Whitehawk Camp Community Archaeology Project gets cracking

Whitehawk project - meeting A group of archaeology fans met this week for the launch of the exciting new Whitehawk Camp Community Archaeology Project.

The project will bring together archaeologists and local people as they aim to discover more about Brighton’s very first residents believed to have lived on an ancient settlement on Whitehawk Hill.

The site, older than Stonehenge, is a rare type of ritual monument – a Neolithic Causewayed Enclosure dated at 5,500 years old and marks the beginning of Britain’s first farming communities.

The project, funded by the Heritage Lottery Fund, will be fascinating as it brings the study of history bang up to date using modern archaeology techniques, community involvement and social media.

While there will be archaeological site digs, a lot of the work involves the collection of objects excavated from the site in the 1920s and 1930s.

I popped along to the first meeting of museum staff with members of the Brighton and Hove Archaeological Society.  A group of keen volunteers were there to find out what roles they will be taking on.

A lot of the work will involve packing and photographing each item in the stores. They will then be labelled and the image uploaded onto a website opening the collection up to the world.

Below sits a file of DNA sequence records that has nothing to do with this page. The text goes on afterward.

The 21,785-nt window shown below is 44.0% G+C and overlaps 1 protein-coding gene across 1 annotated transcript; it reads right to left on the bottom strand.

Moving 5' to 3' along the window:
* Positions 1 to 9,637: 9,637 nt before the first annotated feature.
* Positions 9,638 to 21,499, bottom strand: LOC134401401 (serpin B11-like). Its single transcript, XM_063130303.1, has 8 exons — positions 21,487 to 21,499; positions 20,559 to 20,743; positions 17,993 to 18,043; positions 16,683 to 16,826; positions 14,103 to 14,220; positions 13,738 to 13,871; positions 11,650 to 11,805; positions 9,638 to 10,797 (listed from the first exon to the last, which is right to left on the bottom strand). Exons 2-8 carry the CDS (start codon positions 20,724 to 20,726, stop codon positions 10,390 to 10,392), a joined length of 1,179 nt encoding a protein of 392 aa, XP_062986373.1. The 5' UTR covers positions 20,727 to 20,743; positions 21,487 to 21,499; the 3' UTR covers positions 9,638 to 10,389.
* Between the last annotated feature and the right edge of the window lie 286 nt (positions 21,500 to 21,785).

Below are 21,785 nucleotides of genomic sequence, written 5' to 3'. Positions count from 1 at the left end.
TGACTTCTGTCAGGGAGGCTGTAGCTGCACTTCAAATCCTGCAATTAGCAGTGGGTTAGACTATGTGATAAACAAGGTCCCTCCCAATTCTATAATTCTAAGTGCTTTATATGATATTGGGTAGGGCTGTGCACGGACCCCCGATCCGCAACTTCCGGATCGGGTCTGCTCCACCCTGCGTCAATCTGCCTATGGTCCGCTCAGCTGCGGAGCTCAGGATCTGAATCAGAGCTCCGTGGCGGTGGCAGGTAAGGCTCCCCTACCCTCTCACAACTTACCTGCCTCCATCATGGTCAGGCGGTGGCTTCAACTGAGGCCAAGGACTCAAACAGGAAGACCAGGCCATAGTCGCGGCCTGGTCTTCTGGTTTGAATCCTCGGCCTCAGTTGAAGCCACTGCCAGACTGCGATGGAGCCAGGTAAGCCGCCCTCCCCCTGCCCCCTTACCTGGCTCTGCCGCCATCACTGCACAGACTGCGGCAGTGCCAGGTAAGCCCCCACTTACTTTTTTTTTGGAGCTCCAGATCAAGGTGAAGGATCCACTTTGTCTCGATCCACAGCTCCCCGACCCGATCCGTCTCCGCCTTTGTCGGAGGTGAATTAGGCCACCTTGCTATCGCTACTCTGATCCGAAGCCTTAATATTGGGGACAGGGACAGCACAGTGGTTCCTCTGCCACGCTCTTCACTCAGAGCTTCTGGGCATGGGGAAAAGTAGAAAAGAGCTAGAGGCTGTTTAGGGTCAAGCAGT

The team of volunteers will be working at the museum working alongside Curator Collections co-ordinator Andy Maxted to learn these skills. It was clear the volunteers who all have a great interest and knowledge in archaeology are keen to get cracking with the work.

There was some discussion about availability. The volunteers will be juggling their projects with work, studies, grandparent duties and other commitments.  They’ll be starting the work next week, some will be involved with the packing and photographing of objects while others will input the data. There’s plenty of opportunity to learn new skills through the year.

Project leader and Senior Keeper Richard Le Saux said “This is going to be a really interesting project. This will not just be a formulaic, methodically plod through work. For example, there will be an intrinsic interest in seeing how people packed the objects 80 years ago. We’ll keep some of the packaging as that in itself will be a bit of social history. It’s going to be absorbing.“

There are lots of ways for people in Brighton and Hove to get involved or follow the project.

You can volunteer, follow the project on social media or come and meet the team at a series of events through the summer.

I’m going to be following the project through the summer and as an archaeology novice, I’m looking forward to learning a lot.




Caroline Sutton, Blogger in Residence

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